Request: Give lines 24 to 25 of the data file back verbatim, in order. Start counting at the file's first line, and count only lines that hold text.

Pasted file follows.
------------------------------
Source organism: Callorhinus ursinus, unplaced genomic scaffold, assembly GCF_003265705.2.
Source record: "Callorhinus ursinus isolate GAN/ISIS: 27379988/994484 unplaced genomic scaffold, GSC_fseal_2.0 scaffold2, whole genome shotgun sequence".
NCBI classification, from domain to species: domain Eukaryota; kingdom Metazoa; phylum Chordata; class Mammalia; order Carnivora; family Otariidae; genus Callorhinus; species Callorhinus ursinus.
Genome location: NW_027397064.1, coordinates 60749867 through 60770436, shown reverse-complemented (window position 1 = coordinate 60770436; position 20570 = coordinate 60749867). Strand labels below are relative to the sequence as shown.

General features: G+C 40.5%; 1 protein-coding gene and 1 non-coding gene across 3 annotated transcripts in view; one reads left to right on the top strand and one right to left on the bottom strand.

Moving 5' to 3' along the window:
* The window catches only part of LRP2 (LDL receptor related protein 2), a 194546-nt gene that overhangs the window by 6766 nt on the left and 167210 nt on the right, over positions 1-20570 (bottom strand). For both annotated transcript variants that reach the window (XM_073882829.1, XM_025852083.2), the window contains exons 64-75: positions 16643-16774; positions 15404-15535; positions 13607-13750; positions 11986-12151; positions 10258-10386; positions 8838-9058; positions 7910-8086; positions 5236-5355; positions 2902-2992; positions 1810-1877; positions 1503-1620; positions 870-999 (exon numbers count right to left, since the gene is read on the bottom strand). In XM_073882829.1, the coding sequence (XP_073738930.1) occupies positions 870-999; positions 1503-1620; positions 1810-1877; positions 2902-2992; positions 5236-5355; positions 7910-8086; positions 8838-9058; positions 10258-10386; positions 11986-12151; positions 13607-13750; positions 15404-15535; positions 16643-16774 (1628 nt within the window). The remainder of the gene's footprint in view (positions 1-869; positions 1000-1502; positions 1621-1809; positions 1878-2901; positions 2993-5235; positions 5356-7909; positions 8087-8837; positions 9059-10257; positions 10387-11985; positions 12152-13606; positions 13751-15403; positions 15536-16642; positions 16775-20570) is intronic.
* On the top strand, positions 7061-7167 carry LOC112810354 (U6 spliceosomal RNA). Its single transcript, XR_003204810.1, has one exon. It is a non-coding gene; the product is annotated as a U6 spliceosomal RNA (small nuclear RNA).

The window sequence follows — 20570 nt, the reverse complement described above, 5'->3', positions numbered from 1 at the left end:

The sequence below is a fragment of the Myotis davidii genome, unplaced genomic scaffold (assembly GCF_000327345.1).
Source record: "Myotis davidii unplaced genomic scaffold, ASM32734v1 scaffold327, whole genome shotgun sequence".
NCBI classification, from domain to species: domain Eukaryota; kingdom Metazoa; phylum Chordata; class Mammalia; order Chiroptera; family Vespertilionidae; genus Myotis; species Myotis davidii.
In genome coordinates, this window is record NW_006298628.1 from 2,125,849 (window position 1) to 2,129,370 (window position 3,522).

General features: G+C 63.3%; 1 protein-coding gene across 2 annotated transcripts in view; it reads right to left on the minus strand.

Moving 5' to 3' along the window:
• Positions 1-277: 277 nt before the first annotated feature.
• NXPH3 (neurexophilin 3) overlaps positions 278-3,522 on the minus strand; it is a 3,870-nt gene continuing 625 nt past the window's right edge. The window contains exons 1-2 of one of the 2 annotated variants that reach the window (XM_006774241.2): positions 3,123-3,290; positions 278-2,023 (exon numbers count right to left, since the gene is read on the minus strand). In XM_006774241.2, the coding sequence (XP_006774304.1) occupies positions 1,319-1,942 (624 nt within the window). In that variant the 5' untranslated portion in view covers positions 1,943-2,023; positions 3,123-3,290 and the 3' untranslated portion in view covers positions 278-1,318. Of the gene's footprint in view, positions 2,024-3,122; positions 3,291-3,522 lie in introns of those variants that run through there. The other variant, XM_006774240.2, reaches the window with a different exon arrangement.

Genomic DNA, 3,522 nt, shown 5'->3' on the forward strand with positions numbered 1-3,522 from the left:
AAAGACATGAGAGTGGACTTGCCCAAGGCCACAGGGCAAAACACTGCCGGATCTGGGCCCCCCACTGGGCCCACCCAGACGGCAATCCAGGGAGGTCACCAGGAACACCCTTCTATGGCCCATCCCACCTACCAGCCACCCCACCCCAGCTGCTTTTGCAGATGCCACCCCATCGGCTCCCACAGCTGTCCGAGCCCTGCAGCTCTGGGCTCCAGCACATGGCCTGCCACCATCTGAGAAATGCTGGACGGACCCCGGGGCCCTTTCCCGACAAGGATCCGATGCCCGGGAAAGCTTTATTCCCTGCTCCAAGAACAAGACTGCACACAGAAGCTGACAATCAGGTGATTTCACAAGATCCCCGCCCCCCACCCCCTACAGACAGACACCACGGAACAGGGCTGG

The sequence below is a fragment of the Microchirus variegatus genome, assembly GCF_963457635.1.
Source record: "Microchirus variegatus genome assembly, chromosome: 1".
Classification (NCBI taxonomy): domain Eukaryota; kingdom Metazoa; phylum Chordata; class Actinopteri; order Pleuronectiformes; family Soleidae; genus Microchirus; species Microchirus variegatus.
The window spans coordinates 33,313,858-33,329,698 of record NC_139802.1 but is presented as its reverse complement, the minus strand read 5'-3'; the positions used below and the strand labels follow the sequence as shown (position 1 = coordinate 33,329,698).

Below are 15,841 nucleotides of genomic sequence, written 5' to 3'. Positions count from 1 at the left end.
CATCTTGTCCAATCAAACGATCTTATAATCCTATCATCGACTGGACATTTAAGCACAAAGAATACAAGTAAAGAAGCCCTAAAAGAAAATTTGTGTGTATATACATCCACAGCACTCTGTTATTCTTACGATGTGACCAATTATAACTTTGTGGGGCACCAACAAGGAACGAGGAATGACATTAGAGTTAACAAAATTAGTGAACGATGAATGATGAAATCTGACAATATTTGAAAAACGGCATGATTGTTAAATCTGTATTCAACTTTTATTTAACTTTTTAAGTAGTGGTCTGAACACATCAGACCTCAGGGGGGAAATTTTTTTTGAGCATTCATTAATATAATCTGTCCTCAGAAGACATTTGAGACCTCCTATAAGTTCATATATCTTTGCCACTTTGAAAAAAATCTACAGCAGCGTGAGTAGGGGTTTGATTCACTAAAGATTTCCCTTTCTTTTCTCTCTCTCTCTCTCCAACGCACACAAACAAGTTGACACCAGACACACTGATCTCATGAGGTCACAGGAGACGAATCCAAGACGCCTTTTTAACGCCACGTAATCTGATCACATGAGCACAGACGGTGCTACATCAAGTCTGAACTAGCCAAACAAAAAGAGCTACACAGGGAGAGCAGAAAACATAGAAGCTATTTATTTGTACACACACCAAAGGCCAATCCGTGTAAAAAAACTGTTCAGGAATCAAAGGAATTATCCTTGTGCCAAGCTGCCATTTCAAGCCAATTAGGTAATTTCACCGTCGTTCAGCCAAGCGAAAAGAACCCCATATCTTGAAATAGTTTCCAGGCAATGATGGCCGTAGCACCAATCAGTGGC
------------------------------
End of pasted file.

Below are 15,841 nucleotides of genomic sequence, written 5' to 3'. Positions count from 1 at the left end.
CATCTTGTCCAATCAAACGATCTTATAATCCTATCATCGACTGGACATTTAAGCACAAAGAATACAAGTAAAGAAGCCCTAAAAGAAAATTTGTGTGTATATACATCCACAGCACTCTGTTATTCTTACGATGTGACCAATTATAACTTTGTGGGGCACCAACAAGGAACGAGGAATGACATTAGAGTTAACAAAATTAGTGAACGATGAATGATGAAATCTGACAATATTTGAAAAACGGCATGATTGTTAAATCTGTATTCAACTTTTATTTAACTTTTTAAGTAGTGGTCTGAACACATCAGACCTCAGGGGGGAAATTTTTTTTGAGCATTCATTAATATAATCTGTCCTCAGAAGACATTTGAGACCTCCTATAAGTTCATATATCTTTGCCACTTTGAAAAAAATCTACAGCAGCGTGAGTAGGGGTTTGATTCACTAAAGATTTCCCTTTCTTTTCTCTCTCTCTCTCTCCAACGCACACAAACAAGTTGACACCAGACACACTGATCTCATGAGGTCACAGGAGACGAATCCAAGACGCCTTTTTAACGCCACGTAATCTGATCACATGAGCACAGACGGTGCTACATCAAGTCTGAACTAGCCAAACAAAAAGAGCTACACAGGGAGAGCAGAAAACATAGAAGCTATTTATTTGTACACACACCAAAGGCCAATCCGTGTAAAAAAACTGTTCAGGAATCAAAGGAATTATCCTTGTGCCAAGCTGCCATTTCAAGCCAATTAGGTAATTTCACCGTCGTTCAGCCAAGCGAAAAGAACCCCATATCTTGAAATAGTTTCCAGGCAATGATGGCCGTAGCACCAATCAGTGGC